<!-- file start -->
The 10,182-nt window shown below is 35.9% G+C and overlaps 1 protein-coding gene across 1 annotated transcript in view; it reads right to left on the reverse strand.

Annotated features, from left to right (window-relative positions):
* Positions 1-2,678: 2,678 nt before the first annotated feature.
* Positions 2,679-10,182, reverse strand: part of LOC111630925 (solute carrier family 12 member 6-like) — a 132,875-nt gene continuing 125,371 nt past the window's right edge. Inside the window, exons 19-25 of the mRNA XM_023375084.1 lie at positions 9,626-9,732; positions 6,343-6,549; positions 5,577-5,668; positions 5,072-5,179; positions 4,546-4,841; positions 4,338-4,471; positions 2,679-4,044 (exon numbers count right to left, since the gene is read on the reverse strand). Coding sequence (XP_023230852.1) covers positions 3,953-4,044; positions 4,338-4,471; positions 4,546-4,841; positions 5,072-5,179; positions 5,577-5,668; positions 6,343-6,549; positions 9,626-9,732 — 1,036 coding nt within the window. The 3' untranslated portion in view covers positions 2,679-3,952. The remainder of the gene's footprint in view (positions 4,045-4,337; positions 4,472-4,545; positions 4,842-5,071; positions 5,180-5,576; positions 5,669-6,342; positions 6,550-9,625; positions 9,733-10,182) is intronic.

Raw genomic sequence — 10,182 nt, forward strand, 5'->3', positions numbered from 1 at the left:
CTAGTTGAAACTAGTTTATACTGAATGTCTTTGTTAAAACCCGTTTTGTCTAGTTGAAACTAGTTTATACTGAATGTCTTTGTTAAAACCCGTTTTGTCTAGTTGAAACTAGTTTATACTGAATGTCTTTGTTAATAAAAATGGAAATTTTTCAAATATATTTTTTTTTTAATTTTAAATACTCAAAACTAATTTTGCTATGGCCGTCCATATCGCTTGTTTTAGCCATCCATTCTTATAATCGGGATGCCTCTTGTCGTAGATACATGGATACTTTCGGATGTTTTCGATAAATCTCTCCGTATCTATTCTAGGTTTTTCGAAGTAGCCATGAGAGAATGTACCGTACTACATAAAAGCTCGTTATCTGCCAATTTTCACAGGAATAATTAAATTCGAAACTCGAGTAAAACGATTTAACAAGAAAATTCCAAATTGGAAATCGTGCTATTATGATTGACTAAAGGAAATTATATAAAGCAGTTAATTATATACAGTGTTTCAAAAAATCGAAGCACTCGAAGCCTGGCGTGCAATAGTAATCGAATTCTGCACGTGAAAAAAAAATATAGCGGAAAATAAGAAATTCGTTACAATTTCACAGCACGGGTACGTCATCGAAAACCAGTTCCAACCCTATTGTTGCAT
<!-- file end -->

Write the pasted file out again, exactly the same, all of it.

The 10,182-nt window shown below is 35.9% G+C and overlaps 1 protein-coding gene across 1 annotated transcript in view; it reads right to left on the reverse strand.

Annotated features, from left to right (window-relative positions):
* Positions 1-2,678: 2,678 nt before the first annotated feature.
* Positions 2,679-10,182, reverse strand: part of LOC111630925 (solute carrier family 12 member 6-like) — a 132,875-nt gene continuing 125,371 nt past the window's right edge. Inside the window, exons 19-25 of the mRNA XM_023375084.1 lie at positions 9,626-9,732; positions 6,343-6,549; positions 5,577-5,668; positions 5,072-5,179; positions 4,546-4,841; positions 4,338-4,471; positions 2,679-4,044 (exon numbers count right to left, since the gene is read on the reverse strand). Coding sequence (XP_023230852.1) covers positions 3,953-4,044; positions 4,338-4,471; positions 4,546-4,841; positions 5,072-5,179; positions 5,577-5,668; positions 6,343-6,549; positions 9,626-9,732 — 1,036 coding nt within the window. The 3' untranslated portion in view covers positions 2,679-3,952. The remainder of the gene's footprint in view (positions 4,045-4,337; positions 4,472-4,545; positions 4,842-5,071; positions 5,180-5,576; positions 5,669-6,342; positions 6,550-9,625; positions 9,733-10,182) is intronic.

Raw genomic sequence — 10,182 nt, forward strand, 5'->3', positions numbered from 1 at the left:
CTAGTTGAAACTAGTTTATACTGAATGTCTTTGTTAAAACCCGTTTTGTCTAGTTGAAACTAGTTTATACTGAATGTCTTTGTTAAAACCCGTTTTGTCTAGTTGAAACTAGTTTATACTGAATGTCTTTGTTAATAAAAATGGAAATTTTTCAAATATATTTTTTTTTTAATTTTAAATACTCAAAACTAATTTTGCTATGGCCGTCCATATCGCTTGTTTTAGCCATCCATTCTTATAATCGGGATGCCTCTTGTCGTAGATACATGGATACTTTCGGATGTTTTCGATAAATCTCTCCGTATCTATTCTAGGTTTTTCGAAGTAGCCATGAGAGAATGTACCGTACTACATAAAAGCTCGTTATCTGCCAATTTTCACAGGAATAATTAAATTCGAAACTCGAGTAAAACGATTTAACAAGAAAATTCCAAATTGGAAATCGTGCTATTATGATTGACTAAAGGAAATTATATAAAGCAGTTAATTATATACAGTGTTTCAAAAAATCGAAGCACTCGAAGCCTGGCGTGCAATAGTAATCGAATTCTGCACGTGAAAAAAAAATATAGCGGAAAATAAGAAATTCGTTACAATTTCACAGCACGGGTACGTCATCGAAAACCAGTTCCAACCCTATTGTTGCAT